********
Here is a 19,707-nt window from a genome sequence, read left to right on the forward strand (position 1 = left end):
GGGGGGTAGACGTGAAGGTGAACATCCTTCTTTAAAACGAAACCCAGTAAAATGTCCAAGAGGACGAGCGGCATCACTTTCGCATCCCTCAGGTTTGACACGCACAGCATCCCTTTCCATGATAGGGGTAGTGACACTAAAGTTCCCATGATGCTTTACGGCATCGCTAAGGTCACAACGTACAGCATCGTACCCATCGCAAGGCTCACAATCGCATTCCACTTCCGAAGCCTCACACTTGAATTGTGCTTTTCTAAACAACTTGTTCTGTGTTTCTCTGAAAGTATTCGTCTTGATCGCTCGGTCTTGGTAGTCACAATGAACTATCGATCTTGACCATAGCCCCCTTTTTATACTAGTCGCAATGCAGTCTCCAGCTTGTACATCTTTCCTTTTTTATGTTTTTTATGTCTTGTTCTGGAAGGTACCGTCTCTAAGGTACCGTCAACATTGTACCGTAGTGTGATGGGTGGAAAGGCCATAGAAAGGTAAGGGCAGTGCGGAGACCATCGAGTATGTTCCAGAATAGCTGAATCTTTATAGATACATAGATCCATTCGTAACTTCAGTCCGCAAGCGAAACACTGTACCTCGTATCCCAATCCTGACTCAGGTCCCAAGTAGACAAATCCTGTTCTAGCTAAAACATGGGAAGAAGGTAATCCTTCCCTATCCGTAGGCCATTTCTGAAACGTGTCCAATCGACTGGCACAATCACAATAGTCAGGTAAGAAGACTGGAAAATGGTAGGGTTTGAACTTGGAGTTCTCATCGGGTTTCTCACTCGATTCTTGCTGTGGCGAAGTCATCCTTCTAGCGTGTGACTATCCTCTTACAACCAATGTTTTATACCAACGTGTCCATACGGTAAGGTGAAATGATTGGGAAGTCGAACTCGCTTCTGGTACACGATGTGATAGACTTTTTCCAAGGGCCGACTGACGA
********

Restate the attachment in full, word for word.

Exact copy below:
Here is a 19,707-nt window from a genome sequence, read left to right on the forward strand (position 1 = left end):
GGGGGGTAGACGTGAAGGTGAACATCCTTCTTTAAAACGAAACCCAGTAAAATGTCCAAGAGGACGAGCGGCATCACTTTCGCATCCCTCAGGTTTGACACGCACAGCATCCCTTTCCATGATAGGGGTAGTGACACTAAAGTTCCCATGATGCTTTACGGCATCGCTAAGGTCACAACGTACAGCATCGTACCCATCGCAAGGCTCACAATCGCATTCCACTTCCGAAGCCTCACACTTGAATTGTGCTTTTCTAAACAACTTGTTCTGTGTTTCTCTGAAAGTATTCGTCTTGATCGCTCGGTCTTGGTAGTCACAATGAACTATCGATCTTGACCATAGCCCCCTTTTTATACTAGTCGCAATGCAGTCTCCAGCTTGTACATCTTTCCTTTTTTATGTTTTTTATGTCTTGTTCTGGAAGGTACCGTCTCTAAGGTACCGTCAACATTGTACCGTAGTGTGATGGGTGGAAAGGCCATAGAAAGGTAAGGGCAGTGCGGAGACCATCGAGTATGTTCCAGAATAGCTGAATCTTTATAGATACATAGATCCATTCGTAACTTCAGTCCGCAAGCGAAACACTGTACCTCGTATCCCAATCCTGACTCAGGTCCCAAGTAGACAAATCCTGTTCTAGCTAAAACATGGGAAGAAGGTAATCCTTCCCTATCCGTAGGCCATTTCTGAAACGTGTCCAATCGACTGGCACAATCACAATAGTCAGGTAAGAAGACTGGAAAATGGTAGGGTTTGAACTTGGAGTTCTCATCGGGTTTCTCACTCGATTCTTGCTGTGGCGAAGTCATCCTTCTAGCGTGTGACTATCCTCTTACAACCAATGTTTTATACCAACGTGTCCATACGGTAAGGTGAAATGATTGGGAAGTCGAACTCGCTTCTGGTACACGATGTGATAGACTTTTTCCAAGGGCCGACTGACGA